The DATV Data Repeater
Lasted century ATV was dominated by analog forms of transmissions. Where by we were using electronic hardware to cerate a moving picture. These days there are far more opportunities to explore with software and how that information is been sent. Back in 1980s we were rechanneling radio telephones to operate on VHF 6 and 2m bands. Today we are doing the same with WiFi equipment on the microwave bands.
In the last two years new technology has come available that has reformed how we use ATV. This is why I have been spending so much time working DVB (Digital Video Broadcast) transport streams. Most Amateurs seem preoccupied with just the modulator side of DVB the hardware layer (layer 1). This is just one link in the data chain, whereby I have been more interested in the data layer (layer 2). When you take a look at Ham radio from this standpoint you gain a whole new perspective on the way move ahead with this technology.
The data layer:
We are now moving into a radio world where by moving large amounts data becomes very important and therefore has a monetary value. This is where we need to have access to usable Microwave spectrum with a large amount of bandwidth to experiment with. As part of this thinking we to move away from just playing with SSB that is a few kHz wide to maximize the use of bands.
Robert ZL1FLY has been doing very interesting work with Mesh networks on 13cm. This is new form of packet radio, instead of sending bits per second we can now send a few mega per second. This is about the only mode we can use on 2.4GHz these days.
The Ubiquiti products are coming very common these days and are some what inexpensive to buy. They will operate out of the box on three Amateur bands 13, 9 and 5cm.
This picture is of 3.4GHz Ubiquiti Rocket M3, this is what currently testing on the 9cm band. Experiments with the 5.8GHz Ubiquiti Rocket M5 within a 20MHz channel I got data through puts up to 35Mb/s more then enough through put for a whole DVB multiplex.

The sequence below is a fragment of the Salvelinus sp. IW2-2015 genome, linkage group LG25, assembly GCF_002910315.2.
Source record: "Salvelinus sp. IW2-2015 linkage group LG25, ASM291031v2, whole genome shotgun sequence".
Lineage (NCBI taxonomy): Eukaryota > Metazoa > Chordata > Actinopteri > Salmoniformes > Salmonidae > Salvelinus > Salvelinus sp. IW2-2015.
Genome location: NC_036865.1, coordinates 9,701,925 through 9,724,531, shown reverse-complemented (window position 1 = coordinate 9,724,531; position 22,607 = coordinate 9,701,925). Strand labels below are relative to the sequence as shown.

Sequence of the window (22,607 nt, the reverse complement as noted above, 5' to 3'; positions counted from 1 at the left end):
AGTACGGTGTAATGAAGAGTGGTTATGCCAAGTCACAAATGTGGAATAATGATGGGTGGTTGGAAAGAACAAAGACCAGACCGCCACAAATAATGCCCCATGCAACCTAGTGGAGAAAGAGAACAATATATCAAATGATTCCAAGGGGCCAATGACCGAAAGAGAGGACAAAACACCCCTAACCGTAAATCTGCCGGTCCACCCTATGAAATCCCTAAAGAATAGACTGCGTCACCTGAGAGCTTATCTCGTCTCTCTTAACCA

This is a layout of my home DATV setup, I moved away fixed hardware configurations and gone with IP switching. By working with the IP layer this has provided me a lot flexibility that you would not get with hardware. Any configuration change can done at click of a mouse or can be automated.
The data pipe, there is no longer a need for analog video this has been taken out of the loop. For example playing a media file, the only loss you would get is in the transcoder stage. This is set by the video bit rate, type of encoder used and quality of this encoder.
As part of this network you also require IP based QPSK modulator to stream digital video or data to. I have gone with cable TV modulators, they only cost a few hundred dollars these days. I'm also working on software to run on a Raspberry PI, that uses the Ethernet in with the on board output ports to drive a QPSK modulator.
AS for demodulator this nothing more then Hauppauge Nova-S plus PCI card you could just as easily use a HVR-3000 that does DVB-T and DVB-S.
Set top boxes can also be used with DATV such as Sunray 800HD 3 in 1 with it's triple tuner DVB/S/C/T. By replacing it's Linux operating system with open version for this box it will come alive. It can set up as a media center, PVR with addition of a hard drive and the best of all you can IP stream any thing that is being received from the digital tuner.